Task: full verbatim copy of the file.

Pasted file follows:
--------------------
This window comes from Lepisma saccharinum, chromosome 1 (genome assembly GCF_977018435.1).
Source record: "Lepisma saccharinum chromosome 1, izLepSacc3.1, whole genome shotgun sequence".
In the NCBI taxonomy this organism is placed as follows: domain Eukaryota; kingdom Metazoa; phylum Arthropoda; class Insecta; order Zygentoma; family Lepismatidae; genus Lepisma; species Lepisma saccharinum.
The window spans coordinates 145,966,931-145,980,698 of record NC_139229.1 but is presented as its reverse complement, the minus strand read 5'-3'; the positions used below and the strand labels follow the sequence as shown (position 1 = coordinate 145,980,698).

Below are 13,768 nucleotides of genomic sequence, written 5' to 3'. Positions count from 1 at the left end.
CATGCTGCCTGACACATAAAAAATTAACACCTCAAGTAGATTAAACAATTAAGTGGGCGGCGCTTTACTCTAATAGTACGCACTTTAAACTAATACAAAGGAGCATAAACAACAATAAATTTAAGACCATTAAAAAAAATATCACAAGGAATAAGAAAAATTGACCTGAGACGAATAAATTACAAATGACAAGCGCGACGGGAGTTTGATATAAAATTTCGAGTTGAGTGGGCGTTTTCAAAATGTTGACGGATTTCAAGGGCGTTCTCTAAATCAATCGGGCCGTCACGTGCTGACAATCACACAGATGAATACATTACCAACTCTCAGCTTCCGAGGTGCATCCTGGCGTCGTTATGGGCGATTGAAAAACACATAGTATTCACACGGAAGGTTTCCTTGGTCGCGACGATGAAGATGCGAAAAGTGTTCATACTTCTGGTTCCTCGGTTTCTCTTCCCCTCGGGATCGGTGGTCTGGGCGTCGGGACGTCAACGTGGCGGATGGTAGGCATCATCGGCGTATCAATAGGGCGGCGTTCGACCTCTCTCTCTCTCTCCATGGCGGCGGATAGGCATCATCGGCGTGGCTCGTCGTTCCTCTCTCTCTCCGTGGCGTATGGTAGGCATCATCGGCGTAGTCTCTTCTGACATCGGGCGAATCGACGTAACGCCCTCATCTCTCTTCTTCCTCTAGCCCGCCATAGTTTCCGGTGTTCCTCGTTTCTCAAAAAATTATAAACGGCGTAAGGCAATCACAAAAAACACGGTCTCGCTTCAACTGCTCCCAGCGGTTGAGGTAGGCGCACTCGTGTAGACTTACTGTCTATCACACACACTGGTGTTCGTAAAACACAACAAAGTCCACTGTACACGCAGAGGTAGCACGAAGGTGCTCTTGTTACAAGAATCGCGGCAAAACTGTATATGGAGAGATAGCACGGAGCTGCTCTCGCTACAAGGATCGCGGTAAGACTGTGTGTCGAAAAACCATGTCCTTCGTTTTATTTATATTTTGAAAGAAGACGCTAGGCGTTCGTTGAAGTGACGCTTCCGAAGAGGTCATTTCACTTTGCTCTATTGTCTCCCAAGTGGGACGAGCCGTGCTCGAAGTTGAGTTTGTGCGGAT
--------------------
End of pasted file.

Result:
This window comes from Lepisma saccharinum, chromosome 1 (genome assembly GCF_977018435.1).
Source record: "Lepisma saccharinum chromosome 1, izLepSacc3.1, whole genome shotgun sequence".
In the NCBI taxonomy this organism is placed as follows: domain Eukaryota; kingdom Metazoa; phylum Arthropoda; class Insecta; order Zygentoma; family Lepismatidae; genus Lepisma; species Lepisma saccharinum.
The window spans coordinates 145,966,931-145,980,698 of record NC_139229.1 but is presented as its reverse complement, the minus strand read 5'-3'; the positions used below and the strand labels follow the sequence as shown (position 1 = coordinate 145,980,698).

Below are 13,768 nucleotides of genomic sequence, written 5' to 3'. Positions count from 1 at the left end.
CATGCTGCCTGACACATAAAAAATTAACACCTCAAGTAGATTAAACAATTAAGTGGGCGGCGCTTTACTCTAATAGTACGCACTTTAAACTAATACAAAGGAGCATAAACAACAATAAATTTAAGACCATTAAAAAAAATATCACAAGGAATAAGAAAAATTGACCTGAGACGAATAAATTACAAATGACAAGCGCGACGGGAGTTTGATATAAAATTTCGAGTTGAGTGGGCGTTTTCAAAATGTTGACGGATTTCAAGGGCGTTCTCTAAATCAATCGGGCCGTCACGTGCTGACAATCACACAGATGAATACATTACCAACTCTCAGCTTCCGAGGTGCATCCTGGCGTCGTTATGGGCGATTGAAAAACACATAGTATTCACACGGAAGGTTTCCTTGGTCGCGACGATGAAGATGCGAAAAGTGTTCATACTTCTGGTTCCTCGGTTTCTCTTCCCCTCGGGATCGGTGGTCTGGGCGTCGGGACGTCAACGTGGCGGATGGTAGGCATCATCGGCGTATCAATAGGGCGGCGTTCGACCTCTCTCTCTCTCTCCATGGCGGCGGATAGGCATCATCGGCGTGGCTCGTCGTTCCTCTCTCTCTCCGTGGCGTATGGTAGGCATCATCGGCGTAGTCTCTTCTGACATCGGGCGAATCGACGTAACGCCCTCATCTCTCTTCTTCCTCTAGCCCGCCATAGTTTCCGGTGTTCCTCGTTTCTCAAAAAATTATAAACGGCGTAAGGCAATCACAAAAAACACGGTCTCGCTTCAACTGCTCCCAGCGGTTGAGGTAGGCGCACTCGTGTAGACTTACTGTCTATCACACACACTGGTGTTCGTAAAACACAACAAAGTCCACTGTACACGCAGAGGTAGCACGAAGGTGCTCTTGTTACAAGAATCGCGGCAAAACTGTATATGGAGAGATAGCACGGAGCTGCTCTCGCTACAAGGATCGCGGTAAGACTGTGTGTCGAAAAACCATGTCCTTCGTTTTATTTATATTTTGAAAGAAGACGCTAGGCGTTCGTTGAAGTGACGCTTCCGAAGAGGTCATTTCACTTTGCTCTATTGTCTCCCAAGTGGGACGAGCCGTGCTCGAAGTTGAGTTTGTGCGGAT